Consider for a moment two scenarios on the extreme side of things.  In the first, let’s assume that with perfect knowledge, an insurance company could predict with absolute certainty what ailments would befall you and how much of a cost you’ll impose in the future on the insurance company.  In the second, we assume that the insurance company can have no information on you and thus everybody is a blackbox; the only information the insurance company can use to price their service is on the overall health of society.

In the second scenario it’s obvious the insurance company knows nothing about you, but I would submit that in both scenarios privacy in perfectly protected from adverse discrimination. But how can that be, you say? In the first, the insurance company knows EVERYTHING about me.   Insurance is about pooled risk.  In the former scenario, there is no pooled risk. The insurance company collects payments from you in exact proportion to the cost burden you impose on the company.  You’re just funneling your money through an insurance carrier so they can take out their profit margin and forward payment to your health care provider.  In this case, the justification for the insurance company is naught and they just go out of business, leaving no discriminatory pricing privacy concerns.

Unfortunately, we don’t exist at either extreme but rather somewhere in the middle.  Insurance companies know something about us (our gender, our age, etc) but don’t have perfect knowledge and if they had perfect knowledge, they don’t have perfect predictability.  However, both options remain in terms of being privacy protective: provide insurance without any discrimination or eliminate insurance companies from them equation.  As long s you try to play somewhere in the middle, it will be a struggle of the needs/desires of insurance carrier to acquire information about the insured and the desire of the insured to hide the information.  Of course, you also run into the problem of adverse selection.  Those with pre-existing conditions or risky markers want the insurance company ignorant but those who are healthy want to provide that information to insurance companies for a beneficial rate reduction.  Then the presumption by the insurance company is that if you don’t proved you’re not a risk, you’re assumed to be in the higher risk category thus obscuring the need of the insured to hide that information.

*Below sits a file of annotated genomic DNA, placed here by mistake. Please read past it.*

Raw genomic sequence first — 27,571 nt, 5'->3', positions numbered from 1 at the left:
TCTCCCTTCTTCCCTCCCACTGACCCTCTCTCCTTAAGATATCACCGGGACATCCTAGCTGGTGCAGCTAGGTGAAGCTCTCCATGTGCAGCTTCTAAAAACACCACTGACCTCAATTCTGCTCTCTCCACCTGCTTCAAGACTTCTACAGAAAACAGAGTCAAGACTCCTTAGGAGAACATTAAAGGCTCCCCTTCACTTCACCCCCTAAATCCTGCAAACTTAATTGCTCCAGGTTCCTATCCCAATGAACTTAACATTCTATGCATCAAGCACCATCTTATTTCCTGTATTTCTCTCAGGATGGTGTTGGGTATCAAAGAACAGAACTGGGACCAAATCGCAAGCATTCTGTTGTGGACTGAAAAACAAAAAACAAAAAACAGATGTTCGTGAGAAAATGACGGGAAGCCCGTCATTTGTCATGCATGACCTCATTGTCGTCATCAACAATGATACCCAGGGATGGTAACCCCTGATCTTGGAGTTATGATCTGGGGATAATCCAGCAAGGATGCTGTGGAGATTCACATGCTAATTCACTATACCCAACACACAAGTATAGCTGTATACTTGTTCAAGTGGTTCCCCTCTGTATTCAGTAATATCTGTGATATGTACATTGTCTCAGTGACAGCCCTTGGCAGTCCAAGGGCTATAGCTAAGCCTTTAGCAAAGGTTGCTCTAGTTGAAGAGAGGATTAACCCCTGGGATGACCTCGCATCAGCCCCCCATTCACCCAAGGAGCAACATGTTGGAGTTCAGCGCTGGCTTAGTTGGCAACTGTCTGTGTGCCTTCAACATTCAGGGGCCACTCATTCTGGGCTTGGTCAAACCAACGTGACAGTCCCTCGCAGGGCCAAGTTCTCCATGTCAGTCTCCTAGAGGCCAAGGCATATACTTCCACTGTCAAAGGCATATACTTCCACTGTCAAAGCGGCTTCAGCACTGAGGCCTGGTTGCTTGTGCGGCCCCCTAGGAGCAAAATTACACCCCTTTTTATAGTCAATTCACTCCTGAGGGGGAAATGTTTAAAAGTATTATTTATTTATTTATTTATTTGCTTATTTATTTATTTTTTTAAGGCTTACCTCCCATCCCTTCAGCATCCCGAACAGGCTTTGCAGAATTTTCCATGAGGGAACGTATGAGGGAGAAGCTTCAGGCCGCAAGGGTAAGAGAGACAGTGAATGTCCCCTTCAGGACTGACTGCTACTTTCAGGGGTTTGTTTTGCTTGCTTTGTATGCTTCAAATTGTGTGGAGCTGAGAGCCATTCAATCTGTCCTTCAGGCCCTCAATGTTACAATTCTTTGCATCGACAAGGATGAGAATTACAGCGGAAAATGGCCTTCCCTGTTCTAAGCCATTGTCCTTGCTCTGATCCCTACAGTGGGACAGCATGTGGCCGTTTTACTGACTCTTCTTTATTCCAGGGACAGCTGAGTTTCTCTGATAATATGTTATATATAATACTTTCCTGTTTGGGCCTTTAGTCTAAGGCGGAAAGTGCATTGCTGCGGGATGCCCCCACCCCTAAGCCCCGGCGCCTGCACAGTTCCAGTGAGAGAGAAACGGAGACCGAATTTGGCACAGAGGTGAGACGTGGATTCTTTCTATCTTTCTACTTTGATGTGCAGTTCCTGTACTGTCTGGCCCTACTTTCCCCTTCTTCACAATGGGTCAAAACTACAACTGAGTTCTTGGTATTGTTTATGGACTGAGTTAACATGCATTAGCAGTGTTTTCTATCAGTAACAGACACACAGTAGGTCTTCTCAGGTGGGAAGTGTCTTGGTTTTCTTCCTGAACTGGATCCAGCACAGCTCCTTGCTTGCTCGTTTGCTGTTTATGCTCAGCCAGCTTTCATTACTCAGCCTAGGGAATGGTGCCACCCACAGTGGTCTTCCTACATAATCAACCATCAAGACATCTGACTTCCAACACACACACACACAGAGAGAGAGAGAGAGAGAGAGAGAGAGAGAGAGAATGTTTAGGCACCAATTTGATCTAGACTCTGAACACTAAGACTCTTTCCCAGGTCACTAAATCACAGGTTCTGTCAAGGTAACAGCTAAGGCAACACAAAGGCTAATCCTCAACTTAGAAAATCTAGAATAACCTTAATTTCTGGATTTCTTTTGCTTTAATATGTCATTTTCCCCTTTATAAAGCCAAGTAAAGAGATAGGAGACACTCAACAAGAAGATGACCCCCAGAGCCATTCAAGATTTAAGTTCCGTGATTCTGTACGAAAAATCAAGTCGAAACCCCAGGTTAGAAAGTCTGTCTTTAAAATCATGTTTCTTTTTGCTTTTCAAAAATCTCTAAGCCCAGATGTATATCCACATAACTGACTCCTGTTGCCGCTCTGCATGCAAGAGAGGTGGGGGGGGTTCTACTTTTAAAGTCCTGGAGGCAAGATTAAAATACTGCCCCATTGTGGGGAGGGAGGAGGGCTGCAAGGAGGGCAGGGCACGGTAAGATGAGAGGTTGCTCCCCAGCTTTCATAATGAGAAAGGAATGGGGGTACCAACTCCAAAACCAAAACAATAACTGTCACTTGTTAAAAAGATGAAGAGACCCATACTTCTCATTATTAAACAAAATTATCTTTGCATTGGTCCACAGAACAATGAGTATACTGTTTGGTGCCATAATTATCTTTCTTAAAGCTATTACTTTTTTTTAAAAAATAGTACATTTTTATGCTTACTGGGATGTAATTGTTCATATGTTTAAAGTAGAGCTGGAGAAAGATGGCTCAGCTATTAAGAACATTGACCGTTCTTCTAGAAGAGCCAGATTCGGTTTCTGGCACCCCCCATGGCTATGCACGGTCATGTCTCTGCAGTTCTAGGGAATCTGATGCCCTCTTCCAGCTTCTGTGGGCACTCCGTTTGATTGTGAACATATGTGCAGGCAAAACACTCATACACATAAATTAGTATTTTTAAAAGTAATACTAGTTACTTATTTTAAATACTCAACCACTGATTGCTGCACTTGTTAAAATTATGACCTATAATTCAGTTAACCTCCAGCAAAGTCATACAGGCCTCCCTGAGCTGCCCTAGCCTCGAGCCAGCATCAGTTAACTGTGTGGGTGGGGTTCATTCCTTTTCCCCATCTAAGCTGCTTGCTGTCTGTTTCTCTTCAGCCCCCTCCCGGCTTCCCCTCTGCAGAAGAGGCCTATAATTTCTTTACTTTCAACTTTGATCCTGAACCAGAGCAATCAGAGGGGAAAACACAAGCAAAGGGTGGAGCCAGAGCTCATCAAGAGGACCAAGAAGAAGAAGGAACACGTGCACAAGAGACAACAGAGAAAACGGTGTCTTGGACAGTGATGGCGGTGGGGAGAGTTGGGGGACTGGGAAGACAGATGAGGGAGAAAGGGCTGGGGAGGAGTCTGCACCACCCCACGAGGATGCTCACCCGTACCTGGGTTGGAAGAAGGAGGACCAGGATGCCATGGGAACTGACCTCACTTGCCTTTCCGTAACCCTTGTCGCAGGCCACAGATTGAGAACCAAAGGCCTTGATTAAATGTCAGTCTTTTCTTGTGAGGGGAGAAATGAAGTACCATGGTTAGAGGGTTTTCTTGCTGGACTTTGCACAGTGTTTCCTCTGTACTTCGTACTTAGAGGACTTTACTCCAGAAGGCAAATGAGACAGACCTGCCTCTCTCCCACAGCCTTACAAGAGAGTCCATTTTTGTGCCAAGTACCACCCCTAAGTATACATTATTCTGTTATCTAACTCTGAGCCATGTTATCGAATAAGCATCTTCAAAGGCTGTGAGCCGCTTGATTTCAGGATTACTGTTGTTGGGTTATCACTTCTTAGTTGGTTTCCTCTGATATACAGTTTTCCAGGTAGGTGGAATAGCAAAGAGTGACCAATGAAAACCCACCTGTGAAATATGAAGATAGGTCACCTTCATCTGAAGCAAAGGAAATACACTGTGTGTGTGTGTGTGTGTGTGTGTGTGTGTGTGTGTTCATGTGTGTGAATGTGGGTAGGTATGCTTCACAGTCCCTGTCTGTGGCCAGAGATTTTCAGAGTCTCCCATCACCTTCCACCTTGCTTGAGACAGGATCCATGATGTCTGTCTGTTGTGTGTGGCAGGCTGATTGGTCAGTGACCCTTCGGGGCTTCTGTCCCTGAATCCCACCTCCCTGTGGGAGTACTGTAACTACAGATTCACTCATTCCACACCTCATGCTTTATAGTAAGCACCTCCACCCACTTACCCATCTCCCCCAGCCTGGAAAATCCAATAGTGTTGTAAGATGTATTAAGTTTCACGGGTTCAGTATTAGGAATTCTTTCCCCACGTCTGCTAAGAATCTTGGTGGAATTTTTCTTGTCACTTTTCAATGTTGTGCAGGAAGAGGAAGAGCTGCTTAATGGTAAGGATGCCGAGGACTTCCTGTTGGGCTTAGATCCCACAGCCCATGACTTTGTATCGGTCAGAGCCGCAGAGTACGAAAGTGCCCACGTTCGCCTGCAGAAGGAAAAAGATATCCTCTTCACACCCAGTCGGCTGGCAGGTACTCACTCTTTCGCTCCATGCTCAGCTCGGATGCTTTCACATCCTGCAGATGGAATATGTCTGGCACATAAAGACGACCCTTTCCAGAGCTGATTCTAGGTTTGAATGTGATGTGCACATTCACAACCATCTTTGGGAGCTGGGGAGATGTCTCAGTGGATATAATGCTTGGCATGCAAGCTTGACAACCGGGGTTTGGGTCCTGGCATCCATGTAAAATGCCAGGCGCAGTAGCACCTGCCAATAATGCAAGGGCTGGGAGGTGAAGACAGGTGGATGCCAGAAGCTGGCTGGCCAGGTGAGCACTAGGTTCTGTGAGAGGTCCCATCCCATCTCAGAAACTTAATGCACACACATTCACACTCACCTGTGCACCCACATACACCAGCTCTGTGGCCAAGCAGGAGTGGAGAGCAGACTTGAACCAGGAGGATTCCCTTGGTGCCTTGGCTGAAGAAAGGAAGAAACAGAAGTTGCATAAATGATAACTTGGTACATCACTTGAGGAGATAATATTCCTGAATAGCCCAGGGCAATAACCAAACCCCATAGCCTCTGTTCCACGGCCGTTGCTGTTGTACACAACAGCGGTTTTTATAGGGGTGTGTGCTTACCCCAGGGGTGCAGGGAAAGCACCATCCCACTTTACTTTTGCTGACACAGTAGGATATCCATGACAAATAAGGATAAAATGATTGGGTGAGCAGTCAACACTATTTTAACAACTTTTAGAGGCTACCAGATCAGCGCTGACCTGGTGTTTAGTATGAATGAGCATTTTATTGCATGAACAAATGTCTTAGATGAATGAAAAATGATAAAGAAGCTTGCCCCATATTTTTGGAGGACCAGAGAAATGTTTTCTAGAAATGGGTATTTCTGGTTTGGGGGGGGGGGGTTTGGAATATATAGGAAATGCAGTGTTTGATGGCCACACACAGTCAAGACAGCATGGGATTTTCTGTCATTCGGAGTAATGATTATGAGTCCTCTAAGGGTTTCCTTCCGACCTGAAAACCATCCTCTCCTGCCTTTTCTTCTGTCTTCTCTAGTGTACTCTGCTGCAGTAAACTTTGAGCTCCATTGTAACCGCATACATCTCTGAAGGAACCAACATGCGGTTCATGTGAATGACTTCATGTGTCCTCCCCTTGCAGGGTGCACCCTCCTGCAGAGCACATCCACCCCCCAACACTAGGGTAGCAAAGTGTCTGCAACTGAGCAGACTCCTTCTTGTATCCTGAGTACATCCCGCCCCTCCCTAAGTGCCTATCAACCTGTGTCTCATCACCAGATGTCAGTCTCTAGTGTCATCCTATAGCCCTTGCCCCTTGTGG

Stepping outside the privacy issues, from a health policy debate, what distinguishes the conditions of egalitarian insurance (whereby everyone pays the same rates) and eliminate of insurance (whereby everybody pays for their own heath).  Many people favor a social policy whereby people are not subject to the lottery of life. In other words, the fact that you were born with a propensity for some ailment shouldn’t matter: we as a society should step up to the plate and help out those who lost. Fewer people are as sympathetic to those whose adverse health is caused by behavior (such as smoking).  If we agree as a society to bear the burden of the former but not the latter, the question moves to how and what about when the former causes the latter.  Is a propensity for addictive behavior a sympathetic enough condition that perhaps we should pay for lung cancer treatment of smokers? Or what about the case where lack of action (failure to get regular checkups) results in catching cancer at later and more costly to cure stages?  Is that the sympathetic genetic condition or the behavioral failure to get checked up and thus who bears the burden of payment?  Do we then reach a society that is even MORE privacy invasive because we must monitor your actions to make sure you aren’t costing society more that the expected cost because of your actions (fining you for not getting an annual check up, monitoring your urine to make sure you ate your daily vegetables and drank enough water)?

I think there is another problem to the ignorant insurance company scenario and that’s one of a failure of third party payers being able to keep health care costs in check.  If no one is questioning whether a particular test is necessary, the incentive for the doctor is to order it.  No harm, no foul, more money in their pockets.  This could be over-come by giving money directly to the insured based on their known ailments and let them allocate it to their health care according to the expected costs. We just have to be fine with knowing some may buy beer and cigarettes rather than pay for a proctology exam.

Ultimately, I think a solution is achievable IF (and it’s a big IF) we can agree no the principles we want our society to adhere to and not get stuck in the weeds arguing the minutia.